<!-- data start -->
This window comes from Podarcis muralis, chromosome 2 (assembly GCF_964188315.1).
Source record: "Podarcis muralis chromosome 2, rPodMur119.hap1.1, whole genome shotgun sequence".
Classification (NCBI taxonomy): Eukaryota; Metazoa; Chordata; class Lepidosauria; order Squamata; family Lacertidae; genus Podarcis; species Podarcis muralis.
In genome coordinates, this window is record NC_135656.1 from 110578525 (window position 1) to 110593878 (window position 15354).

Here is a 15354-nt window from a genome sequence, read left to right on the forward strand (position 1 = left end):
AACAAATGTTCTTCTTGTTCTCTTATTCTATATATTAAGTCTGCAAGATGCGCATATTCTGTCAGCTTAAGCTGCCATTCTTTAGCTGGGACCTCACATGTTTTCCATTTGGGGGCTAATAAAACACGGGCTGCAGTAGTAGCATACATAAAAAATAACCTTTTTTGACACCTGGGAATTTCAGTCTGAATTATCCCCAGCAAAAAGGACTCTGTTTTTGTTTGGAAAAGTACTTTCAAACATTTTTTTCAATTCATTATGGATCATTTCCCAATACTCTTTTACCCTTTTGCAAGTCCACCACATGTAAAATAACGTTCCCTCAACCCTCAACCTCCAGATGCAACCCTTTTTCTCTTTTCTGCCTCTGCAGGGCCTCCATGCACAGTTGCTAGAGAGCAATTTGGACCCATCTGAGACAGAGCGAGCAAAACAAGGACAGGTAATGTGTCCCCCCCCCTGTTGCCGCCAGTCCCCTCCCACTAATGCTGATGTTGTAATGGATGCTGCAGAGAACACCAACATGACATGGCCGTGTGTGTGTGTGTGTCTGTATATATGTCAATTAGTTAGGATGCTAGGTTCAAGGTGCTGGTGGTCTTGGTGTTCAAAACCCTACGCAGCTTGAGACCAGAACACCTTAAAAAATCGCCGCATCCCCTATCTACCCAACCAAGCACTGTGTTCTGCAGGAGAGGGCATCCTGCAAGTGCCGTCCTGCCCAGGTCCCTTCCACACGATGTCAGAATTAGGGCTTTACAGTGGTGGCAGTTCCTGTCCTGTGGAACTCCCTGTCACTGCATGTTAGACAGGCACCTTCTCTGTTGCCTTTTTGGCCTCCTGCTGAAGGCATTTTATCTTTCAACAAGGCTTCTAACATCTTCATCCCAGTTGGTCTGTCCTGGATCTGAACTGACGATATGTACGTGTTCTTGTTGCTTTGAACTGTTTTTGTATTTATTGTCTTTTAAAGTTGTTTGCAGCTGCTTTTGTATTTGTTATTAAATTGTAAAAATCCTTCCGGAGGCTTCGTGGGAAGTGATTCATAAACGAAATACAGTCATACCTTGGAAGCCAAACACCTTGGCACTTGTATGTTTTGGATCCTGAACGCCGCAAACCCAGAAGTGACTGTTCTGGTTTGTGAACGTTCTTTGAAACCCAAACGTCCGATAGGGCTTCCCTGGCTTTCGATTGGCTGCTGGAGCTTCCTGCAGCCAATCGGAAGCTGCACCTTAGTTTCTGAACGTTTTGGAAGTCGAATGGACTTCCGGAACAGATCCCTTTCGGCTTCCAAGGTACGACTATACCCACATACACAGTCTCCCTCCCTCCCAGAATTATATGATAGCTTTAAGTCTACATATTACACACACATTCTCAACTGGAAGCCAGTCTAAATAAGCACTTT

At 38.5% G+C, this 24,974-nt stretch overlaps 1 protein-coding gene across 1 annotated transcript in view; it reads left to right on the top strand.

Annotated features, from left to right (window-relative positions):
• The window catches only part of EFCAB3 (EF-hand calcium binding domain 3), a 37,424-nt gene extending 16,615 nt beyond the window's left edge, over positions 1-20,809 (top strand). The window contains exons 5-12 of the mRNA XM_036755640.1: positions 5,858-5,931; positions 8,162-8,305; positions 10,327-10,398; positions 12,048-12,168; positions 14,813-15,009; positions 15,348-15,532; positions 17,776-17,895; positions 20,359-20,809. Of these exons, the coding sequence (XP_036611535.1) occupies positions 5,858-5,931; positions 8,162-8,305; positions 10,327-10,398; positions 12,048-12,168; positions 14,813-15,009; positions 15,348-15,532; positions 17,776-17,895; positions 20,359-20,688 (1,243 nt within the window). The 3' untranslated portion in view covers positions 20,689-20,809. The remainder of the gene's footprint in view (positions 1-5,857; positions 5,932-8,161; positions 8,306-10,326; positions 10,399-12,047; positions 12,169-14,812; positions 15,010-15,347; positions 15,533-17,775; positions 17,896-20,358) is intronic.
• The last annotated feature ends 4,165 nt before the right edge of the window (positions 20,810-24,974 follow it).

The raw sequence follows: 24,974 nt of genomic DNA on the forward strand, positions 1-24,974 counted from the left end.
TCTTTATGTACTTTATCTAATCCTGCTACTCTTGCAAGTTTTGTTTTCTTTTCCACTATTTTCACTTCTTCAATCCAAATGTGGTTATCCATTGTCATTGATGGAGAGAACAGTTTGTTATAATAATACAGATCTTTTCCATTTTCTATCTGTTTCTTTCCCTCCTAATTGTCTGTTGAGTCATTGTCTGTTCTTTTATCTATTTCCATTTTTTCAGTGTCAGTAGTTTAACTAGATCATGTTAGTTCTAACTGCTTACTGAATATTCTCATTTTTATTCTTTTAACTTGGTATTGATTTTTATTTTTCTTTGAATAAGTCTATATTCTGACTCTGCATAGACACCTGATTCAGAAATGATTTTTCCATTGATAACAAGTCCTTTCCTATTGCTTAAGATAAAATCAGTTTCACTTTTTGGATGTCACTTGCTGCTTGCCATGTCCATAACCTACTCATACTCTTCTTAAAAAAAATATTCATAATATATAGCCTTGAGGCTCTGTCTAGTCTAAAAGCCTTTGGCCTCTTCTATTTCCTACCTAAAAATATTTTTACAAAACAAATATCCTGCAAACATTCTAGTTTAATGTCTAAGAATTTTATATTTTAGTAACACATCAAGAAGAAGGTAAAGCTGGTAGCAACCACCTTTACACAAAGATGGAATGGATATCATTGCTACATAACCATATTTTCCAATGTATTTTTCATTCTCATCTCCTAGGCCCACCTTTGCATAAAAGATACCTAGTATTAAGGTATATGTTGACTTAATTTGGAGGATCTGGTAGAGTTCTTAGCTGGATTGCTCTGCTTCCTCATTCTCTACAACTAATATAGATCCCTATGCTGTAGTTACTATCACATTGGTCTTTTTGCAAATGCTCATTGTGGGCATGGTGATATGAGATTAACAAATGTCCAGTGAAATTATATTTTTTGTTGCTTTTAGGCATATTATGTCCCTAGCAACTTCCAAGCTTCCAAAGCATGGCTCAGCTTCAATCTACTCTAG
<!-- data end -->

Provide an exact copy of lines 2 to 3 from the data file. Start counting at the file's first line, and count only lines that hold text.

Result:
Source record: "Podarcis muralis chromosome 2, rPodMur119.hap1.1, whole genome shotgun sequence".
Classification (NCBI taxonomy): Eukaryota; Metazoa; Chordata; class Lepidosauria; order Squamata; family Lacertidae; genus Podarcis; species Podarcis muralis.